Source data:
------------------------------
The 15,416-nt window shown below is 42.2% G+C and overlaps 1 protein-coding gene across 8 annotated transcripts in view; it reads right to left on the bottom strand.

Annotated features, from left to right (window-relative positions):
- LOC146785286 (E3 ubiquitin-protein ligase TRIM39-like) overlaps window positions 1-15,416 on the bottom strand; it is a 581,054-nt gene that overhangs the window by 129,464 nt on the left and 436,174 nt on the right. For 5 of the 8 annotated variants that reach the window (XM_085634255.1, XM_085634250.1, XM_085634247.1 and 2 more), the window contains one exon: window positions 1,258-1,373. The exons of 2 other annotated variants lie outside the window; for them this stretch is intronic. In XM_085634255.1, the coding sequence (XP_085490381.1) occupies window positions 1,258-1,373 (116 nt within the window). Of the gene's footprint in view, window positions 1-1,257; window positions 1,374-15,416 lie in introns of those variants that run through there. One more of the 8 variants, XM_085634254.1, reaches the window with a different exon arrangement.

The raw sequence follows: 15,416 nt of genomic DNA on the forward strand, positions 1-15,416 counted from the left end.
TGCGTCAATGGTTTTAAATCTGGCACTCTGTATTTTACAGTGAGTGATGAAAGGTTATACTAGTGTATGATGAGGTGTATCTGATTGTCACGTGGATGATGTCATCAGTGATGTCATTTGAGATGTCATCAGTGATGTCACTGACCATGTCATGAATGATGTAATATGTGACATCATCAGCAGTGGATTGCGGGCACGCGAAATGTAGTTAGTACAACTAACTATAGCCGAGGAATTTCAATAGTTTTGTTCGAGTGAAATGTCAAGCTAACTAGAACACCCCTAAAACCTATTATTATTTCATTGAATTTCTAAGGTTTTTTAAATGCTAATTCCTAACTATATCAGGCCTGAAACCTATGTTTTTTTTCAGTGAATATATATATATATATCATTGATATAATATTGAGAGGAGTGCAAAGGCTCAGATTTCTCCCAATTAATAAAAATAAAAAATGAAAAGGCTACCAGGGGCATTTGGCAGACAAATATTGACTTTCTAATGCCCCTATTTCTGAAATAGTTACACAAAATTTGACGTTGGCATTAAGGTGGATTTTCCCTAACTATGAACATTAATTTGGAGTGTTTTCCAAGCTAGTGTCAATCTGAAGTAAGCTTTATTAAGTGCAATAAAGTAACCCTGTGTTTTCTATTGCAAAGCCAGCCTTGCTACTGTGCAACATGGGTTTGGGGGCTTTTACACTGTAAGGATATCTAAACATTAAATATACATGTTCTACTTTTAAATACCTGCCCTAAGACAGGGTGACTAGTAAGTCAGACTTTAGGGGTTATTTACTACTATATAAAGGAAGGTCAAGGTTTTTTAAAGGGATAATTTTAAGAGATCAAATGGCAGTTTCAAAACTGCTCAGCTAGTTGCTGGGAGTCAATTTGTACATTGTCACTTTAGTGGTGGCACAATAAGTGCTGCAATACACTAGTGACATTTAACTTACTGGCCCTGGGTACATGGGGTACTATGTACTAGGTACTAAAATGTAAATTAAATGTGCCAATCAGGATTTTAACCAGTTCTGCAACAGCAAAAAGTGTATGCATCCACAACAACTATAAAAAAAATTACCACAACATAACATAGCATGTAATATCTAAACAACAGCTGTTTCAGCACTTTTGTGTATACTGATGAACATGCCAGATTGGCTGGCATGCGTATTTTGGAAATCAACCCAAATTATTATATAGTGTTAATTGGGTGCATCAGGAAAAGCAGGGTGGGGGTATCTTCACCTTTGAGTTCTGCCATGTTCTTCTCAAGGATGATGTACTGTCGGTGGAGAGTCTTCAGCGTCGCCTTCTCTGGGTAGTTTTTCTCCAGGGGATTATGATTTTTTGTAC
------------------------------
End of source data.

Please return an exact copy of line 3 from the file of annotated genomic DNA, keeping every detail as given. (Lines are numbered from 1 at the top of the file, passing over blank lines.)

- LOC146785286 (E3 ubiquitin-protein ligase TRIM39-like) overlaps window positions 1-15,416 on the bottom strand; it is a 581,054-nt gene that overhangs the window by 129,464 nt on the left and 436,174 nt on the right. For 5 of the 8 annotated variants that reach the window (XM_085634255.1, XM_085634250.1, XM_085634247.1 and 2 more), the window contains one exon: window positions 1,258-1,373. The exons of 2 other annotated variants lie outside the window; for them this stretch is intronic. In XM_085634255.1, the coding sequence (XP_085490381.1) occupies window positions 1,258-1,373 (116 nt within the window). Of the gene's footprint in view, window positions 1-1,257; window positions 1,374-15,416 lie in introns of those variants that run through there. One more of the 8 variants, XM_085634254.1, reaches the window with a different exon arrangement.